Since I restarted cycling in 2008, I have been repeatedly over-optimistic about what I could do. This has been particularly true for brevet riding. As I was training for my successful 200K brevet in May of this year, I imagined I would be riding a 200K or 300K brevet for each remaining month of 2012, ride the 200K, 300K, 400K, and 600K super brevet series in 2013, would earn the super randonneur and R12 awards by April of 2013, and then ride the 1200K Gold Rush Randonnée in June of 2013. (See the Randonneurs USA website for a description of brevet riding and the various awards that can be earned.) Because the Gold Rush Randonnée and I are both Californian, the 1200K Gold Rush Randonnée holds a special place in my heart, and because it is held only once every four years, it seemed important to try to ride it in 2013 before I got too old. As I reported previously, shortly after completing the 200K brevet in May, I realized that I would not be able to ride another 200K the following month, that I needed time to recover, and that I would not be able to stay fit for future brevets, but would have to once again execute an extended training schedule to become fit for them again. On that basis, and in order to accomodate the brutal Houston summer, I reset my goals to ride a 200K brevet in October of 2012, and depending on how that went, perhaps a 200K or even 300K brevet in November.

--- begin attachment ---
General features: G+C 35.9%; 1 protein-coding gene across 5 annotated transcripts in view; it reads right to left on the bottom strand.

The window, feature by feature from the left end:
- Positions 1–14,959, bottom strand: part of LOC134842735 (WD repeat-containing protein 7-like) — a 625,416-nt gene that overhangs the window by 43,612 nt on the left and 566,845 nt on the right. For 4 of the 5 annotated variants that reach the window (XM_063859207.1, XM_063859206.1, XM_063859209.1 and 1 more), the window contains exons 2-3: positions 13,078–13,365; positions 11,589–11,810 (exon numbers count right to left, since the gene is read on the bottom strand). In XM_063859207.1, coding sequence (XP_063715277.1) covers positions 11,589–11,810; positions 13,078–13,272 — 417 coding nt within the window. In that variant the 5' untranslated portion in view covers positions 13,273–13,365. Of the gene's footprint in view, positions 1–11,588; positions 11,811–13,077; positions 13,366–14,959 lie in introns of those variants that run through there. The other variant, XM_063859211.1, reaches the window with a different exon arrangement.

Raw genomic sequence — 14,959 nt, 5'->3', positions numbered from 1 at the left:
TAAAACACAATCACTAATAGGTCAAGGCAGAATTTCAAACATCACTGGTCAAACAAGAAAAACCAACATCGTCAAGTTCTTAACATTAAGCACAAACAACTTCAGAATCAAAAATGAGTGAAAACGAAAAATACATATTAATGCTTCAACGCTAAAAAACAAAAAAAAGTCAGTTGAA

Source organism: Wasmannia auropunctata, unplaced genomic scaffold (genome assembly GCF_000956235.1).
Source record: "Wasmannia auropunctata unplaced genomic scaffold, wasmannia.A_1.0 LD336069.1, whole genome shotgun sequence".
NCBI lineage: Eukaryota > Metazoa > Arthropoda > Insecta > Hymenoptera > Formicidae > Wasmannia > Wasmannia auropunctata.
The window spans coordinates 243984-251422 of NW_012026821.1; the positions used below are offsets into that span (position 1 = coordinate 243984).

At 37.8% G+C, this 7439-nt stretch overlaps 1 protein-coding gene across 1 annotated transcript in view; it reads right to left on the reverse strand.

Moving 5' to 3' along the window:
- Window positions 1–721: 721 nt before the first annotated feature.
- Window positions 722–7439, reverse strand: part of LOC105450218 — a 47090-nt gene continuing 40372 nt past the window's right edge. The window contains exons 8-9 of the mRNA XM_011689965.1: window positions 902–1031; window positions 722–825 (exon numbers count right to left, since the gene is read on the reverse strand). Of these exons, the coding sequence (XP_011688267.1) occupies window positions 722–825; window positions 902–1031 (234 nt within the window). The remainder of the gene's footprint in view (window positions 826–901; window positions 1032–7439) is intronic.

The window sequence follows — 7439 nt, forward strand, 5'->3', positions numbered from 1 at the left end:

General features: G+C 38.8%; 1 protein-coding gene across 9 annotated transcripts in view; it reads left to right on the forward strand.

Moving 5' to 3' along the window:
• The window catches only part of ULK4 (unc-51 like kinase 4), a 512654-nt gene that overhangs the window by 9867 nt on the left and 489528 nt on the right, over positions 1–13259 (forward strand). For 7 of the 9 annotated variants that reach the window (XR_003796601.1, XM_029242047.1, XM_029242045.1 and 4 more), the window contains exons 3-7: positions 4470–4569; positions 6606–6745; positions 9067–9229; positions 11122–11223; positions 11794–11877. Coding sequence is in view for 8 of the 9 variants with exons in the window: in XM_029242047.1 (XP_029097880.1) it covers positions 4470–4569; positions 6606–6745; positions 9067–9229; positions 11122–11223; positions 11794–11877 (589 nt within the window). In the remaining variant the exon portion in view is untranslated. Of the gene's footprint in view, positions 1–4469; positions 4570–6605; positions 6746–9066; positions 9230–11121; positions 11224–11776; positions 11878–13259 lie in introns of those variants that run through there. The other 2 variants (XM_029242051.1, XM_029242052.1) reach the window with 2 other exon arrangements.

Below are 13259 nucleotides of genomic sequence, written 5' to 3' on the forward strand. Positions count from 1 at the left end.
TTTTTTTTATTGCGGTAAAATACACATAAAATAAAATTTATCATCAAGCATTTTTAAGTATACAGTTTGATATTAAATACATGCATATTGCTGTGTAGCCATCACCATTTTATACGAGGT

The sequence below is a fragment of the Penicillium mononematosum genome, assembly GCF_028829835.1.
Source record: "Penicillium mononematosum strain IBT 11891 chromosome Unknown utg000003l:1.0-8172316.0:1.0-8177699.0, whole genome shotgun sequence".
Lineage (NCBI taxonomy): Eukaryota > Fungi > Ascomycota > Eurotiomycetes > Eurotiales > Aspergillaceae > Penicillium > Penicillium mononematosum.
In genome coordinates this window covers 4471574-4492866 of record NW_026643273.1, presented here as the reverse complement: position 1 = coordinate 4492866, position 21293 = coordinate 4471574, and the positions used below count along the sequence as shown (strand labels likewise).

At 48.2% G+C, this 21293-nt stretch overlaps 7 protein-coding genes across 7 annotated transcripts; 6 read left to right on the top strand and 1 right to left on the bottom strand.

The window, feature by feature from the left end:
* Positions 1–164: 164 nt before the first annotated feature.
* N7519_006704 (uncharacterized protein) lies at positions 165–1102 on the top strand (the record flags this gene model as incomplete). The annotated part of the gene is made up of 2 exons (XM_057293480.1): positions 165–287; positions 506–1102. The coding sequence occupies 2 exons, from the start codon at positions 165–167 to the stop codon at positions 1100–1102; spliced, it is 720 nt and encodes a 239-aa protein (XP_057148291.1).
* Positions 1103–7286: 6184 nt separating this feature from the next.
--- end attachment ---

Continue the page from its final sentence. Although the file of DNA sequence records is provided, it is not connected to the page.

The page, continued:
At the same time I realized that I needed to scale back my goals, I also realized that what I had learned up to that point about training was insufficient and began researching how training works over longer periods of time. Because I was learning as I was riding, because life contains more than cycling, and because some of life's events take precedence over training, my training schedule for the October and November 2012 brevets was not particularly logical. Based on the training plan that allowed me to complete the May brevet, I initially planned to reach a training mileage of 70% of a 300K brevet (130 miles) a week or two before the November brevet. With that goal in mind, I planned to use the October 200K brevet as a training ride, meaning that rather than working up to 70% of 200K (90 miles) for October, I would work up to 90% (110 miles) so that the October brevet would be part of the ramp up to a 130 mile training ride in mid-October. Calculating a ramp starting at 40 miles and increasing 10% a week leading to a 110 training ride in mid September is what forced me to restart training five weeks after the May brevet. Worse, because I did not immediately recognize the need to rest after that brevet, two of those five weeks contained 90 mile training rides which certainly cannot be counted as a rest. As I tried to execute a training plan for the October and November I started missing my weekly long training rides, sometimes due to competing life events, but sometimes because I was too tired to complete them. As that happened, it became mathematically impossible to execute my original plan. My first revision was to plan on treating the October 200K brevet as a challenge ride rather than a training ride, such that my long training ride the week before was reduced from 110 to 90 miles. When even that became impossible, I gave up on the October brevet and planned on a 200K brevet for November. An unfortunate consequence of these evolving plans was that I spent many more weeks riding long training rides than I would have had I started with the plan of riding a single 200K brevet in November. In summary, I have two major regrets about this training schedule: